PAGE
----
The Black Cowboys album peaked at #4 and has spent over 55 weeks on the BILLBOARD Bluegrass Charts and Flemons was nominated for “Artist of The Year” at the International Folk Music Awards, “Best Acoustic Album” at the Blues Music Awards, and “Best Folk Album” at the Liberia Awards. He won a Wammie Awards for “Best Folk Album”, won a Living Blues Award for “New Recordings/ Traditional & Acoustic album”, and received the ASCAP Foundation Paul Williams “Loved the Liner Notes” Award. Flemons had his major solo debut on the Grand Ole Opry, on a night with Carrie Underwood and Old Crow Medicine Show and was included in the American Currents Class of 2018 exhibit at the Country Music Hall of Fame Exhibit alongside Reba McEntire, Jeannie Seely, Chris Stapleton, Carrie Underwood, Keith Urban, Kane Brown, Dan Auerbach, Dan + Shay, John Prine and more.
At the 2018 National Academy of Television Arts & Sciences Mid-America Awards Flemons was nominated for TWO EMMYS for PBS Episode: Songcraft Presents Dom Flemons and for the co-written song “Good Old Days” with Songwriter Ben Arthur. He was the first Artist-in-Residence at the “Making American Music Internship Program” at the Smithsonian National Museum of American History in the summer of 2018.
In 2017, Flemons served as the only U.S. performer at the Rainforest Music Festival in Kuching, Malaysia. He was featured on David Holt’s State of Music on PBS and performed as bluesman Joe Hill Louis on CMT’s original television show “Sun Records”. In 2016, a duo album with British musician Martin Simpson titled “Ever Popular Favourite; was released on Fledg’ling Records. He launched a podcast, American Songster Radio, with two seasons on WUNC Public Radio and filmed two instructional DVD’s through Stefan Grossman’s Guitar Workshop.
In 2007, Flemons had an acting role as a Juke Joint Musician in and recorded songs for the Golden Globe nominated, Oprah Winfrey executive produced, Denzel Washington directed feature film The Great Debaters, starring Denzel and Forest Whitaker. In 2005, Flemons co-founded the Carolina Chocolate Drops who won a GRAMMY for “Best Traditional Folk Album” in 2010 and were nominated for “Best Folk Album” in 2012. He left the group to pursue his solo career in 2014. In 2016 the Carolina Chocolate Drops were inducted into the North Carolina Music Hall of Fame and are featured in the Smithsonian National Museum of African American History and Culture.
Flemons has archived the legacy of the CCD’s in his personal collection at the Southern Folklife Center at the University of North Carolina in Chapel Hill, NC and at the National Museum of African American Music in Nashville, TN.
Flemons currently serves on the Board of Directors for the Steve Martin Banjo Prize, Music Maker Relief Foundation and is a Governor on the Board of Directors for the Washington, D.C Chapter of the Recording Academy.
Mack Bailey has been a musician since the age of eight. He toured with various groups including the Hard Travelers, the Limeliters, a musical tribute to John Denver featuring John’s band members, and as a duo with his wife, Rachel Levy.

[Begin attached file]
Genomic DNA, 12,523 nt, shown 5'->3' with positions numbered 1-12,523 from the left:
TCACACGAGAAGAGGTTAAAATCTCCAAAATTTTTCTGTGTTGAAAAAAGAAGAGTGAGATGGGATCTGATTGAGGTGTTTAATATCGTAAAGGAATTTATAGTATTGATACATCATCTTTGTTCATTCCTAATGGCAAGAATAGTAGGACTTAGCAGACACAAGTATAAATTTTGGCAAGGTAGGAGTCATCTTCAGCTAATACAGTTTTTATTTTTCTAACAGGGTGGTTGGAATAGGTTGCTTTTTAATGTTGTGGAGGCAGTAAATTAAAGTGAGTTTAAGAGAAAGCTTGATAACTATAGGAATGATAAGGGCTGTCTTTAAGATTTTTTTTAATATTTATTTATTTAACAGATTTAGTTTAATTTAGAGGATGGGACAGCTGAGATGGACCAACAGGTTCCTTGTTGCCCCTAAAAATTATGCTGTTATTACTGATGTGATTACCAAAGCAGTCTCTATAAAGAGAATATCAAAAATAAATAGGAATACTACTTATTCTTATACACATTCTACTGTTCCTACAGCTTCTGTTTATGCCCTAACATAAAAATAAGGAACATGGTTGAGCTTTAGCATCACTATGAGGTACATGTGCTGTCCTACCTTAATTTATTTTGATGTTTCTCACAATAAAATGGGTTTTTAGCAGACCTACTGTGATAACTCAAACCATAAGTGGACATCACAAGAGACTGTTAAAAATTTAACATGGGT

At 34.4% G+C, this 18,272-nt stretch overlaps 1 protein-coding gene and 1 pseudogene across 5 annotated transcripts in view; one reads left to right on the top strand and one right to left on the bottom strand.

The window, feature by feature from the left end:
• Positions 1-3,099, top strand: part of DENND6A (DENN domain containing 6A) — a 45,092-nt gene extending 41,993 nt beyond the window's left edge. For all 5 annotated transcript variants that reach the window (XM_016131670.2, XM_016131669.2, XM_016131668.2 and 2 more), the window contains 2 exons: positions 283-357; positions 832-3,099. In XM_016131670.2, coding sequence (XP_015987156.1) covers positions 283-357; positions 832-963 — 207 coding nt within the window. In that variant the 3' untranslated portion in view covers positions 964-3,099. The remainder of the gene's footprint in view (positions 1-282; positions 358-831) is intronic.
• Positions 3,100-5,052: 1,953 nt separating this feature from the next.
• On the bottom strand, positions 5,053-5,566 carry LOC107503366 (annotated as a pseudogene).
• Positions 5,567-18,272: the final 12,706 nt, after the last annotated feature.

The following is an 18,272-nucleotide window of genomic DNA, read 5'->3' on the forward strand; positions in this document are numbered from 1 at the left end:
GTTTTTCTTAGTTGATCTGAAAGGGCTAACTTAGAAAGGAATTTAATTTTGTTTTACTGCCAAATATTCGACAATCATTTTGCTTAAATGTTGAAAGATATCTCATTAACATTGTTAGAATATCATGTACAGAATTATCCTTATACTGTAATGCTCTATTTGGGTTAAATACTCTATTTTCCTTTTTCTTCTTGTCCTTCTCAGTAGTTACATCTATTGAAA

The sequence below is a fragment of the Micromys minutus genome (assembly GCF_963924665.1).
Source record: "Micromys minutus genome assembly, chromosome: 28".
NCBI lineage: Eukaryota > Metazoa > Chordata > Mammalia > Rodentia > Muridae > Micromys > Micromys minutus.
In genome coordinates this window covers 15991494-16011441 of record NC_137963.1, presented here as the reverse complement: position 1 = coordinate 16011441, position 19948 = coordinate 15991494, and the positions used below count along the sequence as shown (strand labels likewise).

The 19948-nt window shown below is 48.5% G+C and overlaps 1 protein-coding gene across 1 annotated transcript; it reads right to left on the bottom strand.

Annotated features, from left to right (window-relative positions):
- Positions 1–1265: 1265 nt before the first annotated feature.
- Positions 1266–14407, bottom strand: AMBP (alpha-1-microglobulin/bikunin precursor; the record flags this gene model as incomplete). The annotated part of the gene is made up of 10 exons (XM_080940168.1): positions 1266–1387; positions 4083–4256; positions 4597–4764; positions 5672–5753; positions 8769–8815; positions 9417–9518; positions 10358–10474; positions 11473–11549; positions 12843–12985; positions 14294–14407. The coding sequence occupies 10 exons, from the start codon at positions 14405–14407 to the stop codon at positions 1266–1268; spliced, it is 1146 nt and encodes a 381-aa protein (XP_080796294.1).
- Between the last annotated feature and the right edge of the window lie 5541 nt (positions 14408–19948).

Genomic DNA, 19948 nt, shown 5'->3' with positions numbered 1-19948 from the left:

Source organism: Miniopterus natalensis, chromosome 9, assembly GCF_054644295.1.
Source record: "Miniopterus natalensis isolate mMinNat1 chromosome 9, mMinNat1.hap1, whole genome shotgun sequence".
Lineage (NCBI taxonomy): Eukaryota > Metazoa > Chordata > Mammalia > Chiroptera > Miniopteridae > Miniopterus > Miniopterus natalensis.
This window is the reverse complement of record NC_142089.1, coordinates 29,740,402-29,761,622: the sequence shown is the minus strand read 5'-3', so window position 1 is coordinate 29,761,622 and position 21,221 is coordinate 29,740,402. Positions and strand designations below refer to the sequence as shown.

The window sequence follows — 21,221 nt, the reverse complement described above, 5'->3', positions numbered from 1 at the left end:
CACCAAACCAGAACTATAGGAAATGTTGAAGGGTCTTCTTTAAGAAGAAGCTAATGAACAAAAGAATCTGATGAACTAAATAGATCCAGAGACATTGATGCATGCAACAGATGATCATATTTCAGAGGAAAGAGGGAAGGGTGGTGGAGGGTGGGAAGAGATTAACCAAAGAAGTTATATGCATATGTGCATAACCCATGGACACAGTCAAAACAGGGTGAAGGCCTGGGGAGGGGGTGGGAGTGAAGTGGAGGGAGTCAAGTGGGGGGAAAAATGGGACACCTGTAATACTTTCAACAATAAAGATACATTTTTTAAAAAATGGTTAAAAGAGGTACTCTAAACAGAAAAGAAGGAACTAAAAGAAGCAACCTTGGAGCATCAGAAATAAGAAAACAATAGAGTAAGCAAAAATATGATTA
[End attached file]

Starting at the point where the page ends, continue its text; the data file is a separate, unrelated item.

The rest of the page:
In 2011, Mack went back to school to pursue his masters in music therapy at Colorado State University. After finishing the program and completing his internship at Colorado Children’s Hospital, Mack became board certified in the field. He started his own music therapy practice in Aspen, CO.
In 2019, he founded Music Therapy of the Rockies as a 501(c)3 nonprofit organization focusing on mental health, music therapy research and techniques, and helping military veterans re-frame their military experience.
Mack’s personal story includes a time of deep depression in which he did not seek support and found himself ready to end his life. He credits writing a song at the 11th hour with saving his life. Through his education in neurologic music therapy, he became interested in how music rewired his brain.
Mack started working with veterans through Challenge Aspen in 2014, where he incorporated therapeutic songwriting as a means of self-expression and reframing their story. There were many powerful moments within the sessions and it became apparent that through structured, evidence-based techniques, the elements of music were instrumental in rewiring how the brain processed emotions, self-expression, and behaviors.
Mack began developing a full curriculum of the research and studies to show that this belief could be replicated. With much success, Mack implemented retreats in Nashville (at Amy Grant and Vince Gill’s farm) and in Cleveland, even being featured on CNN and Amy Grant’s Holiday TV Special.
Mack founded Music Therapy of the Rockies with a mission to help veterans and people who have experienced trauma, and to teach other music therapists the proven skills that have been positively affecting people’s lives. Mack is also dedicated to furthering music therapy research and mental health in his local community of Roaring Fork Valley, Colorado.